Building resilient inter-ethnic peace: Hindus and Muslims in South Asia

Chapter in Nation Building: Big Lessons from Successes and Failures, edited by Dominic Rohner and Ekaterina Zhuravskaya

Building resilient inter-ethnic peace: Hindus and Muslims in South Asia

A key challenge that many nations face in the 21st century is to build societies that not only are able to peacefully accommodate increasing ethnic diversity but also to leverage its potential benefits. This is not a straightforward task. Ethnically diverse communities tend to provide fewer public goods to their citizens (e.g. Alesina et al. 2004, Alesina and La Ferrara 2005) and are less likely to voice common priorities (e.g. Ban et al. 2012). With ethnic identities often coordinating political competition as well, it is perhaps not surprising that violent conflict is more likely in ethnically polarised countries and regions (e.g. Montalvo and Reynal-Querol 2005, Esteban et al. 2012, Jha 2023 and Figure 1). With 82.1 million people around the world forcibly displaced due to persecution and conflict in 2020, and widespread economic migration, the challenge of building resilient inter-ethnic peace is one faced not only by societies that have been diverse historically but increasingly in nations and communities with less experience navigating a diverse setting.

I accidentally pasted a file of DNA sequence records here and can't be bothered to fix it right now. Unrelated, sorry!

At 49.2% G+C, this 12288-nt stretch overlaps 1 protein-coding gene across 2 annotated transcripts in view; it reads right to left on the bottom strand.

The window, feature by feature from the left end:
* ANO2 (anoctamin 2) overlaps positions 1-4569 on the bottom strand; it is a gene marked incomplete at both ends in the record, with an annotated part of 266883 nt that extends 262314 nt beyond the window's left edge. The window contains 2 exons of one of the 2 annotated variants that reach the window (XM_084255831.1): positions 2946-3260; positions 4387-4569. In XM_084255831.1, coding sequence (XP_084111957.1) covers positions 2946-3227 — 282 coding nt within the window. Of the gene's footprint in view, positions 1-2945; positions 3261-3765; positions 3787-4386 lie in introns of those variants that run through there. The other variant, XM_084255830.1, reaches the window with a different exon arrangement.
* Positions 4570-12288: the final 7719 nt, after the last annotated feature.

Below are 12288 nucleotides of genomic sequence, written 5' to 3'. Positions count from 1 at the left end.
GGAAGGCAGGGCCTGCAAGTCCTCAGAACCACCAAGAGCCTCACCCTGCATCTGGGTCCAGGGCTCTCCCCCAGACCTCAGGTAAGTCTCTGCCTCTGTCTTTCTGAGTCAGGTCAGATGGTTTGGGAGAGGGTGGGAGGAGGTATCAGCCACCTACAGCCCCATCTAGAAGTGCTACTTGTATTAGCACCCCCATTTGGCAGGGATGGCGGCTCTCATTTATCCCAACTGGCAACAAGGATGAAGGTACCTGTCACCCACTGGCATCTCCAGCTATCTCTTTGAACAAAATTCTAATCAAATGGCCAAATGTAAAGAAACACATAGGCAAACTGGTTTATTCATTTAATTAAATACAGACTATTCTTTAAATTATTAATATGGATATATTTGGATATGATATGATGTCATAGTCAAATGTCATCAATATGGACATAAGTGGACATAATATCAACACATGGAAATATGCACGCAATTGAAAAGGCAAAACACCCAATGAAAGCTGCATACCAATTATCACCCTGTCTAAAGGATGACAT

What can economic theory, in combination with the historical experiences of these communities, tell us about the necessary conditions for resilient inter-ethnic peace, and how these can be fostered?

This book presents a synthesis of key recent advances in political-economy research on the various approaches and strategies used in the process of building nations throughout modern history. It features chapters written by leading scholars who describe the findings of their quantitative analyses of the risks and benefits of different nation-building policies. The book is comprised of 26 chapters organized into six sections, each focusing on a different aspect of nation-building. The first chapter presents a unified framework for assessing nation-building policies, highlights potential challenges that may arise, provides a summary of each of the other chapters, and draws out the main lessons from them. The following chapters delve into the importance of social interactions for national identification, the role of education, propaganda and leadership, external interventions and wars, and the effects of representation and redistribution. The book offers a nuanced understanding of effective nation-building policies.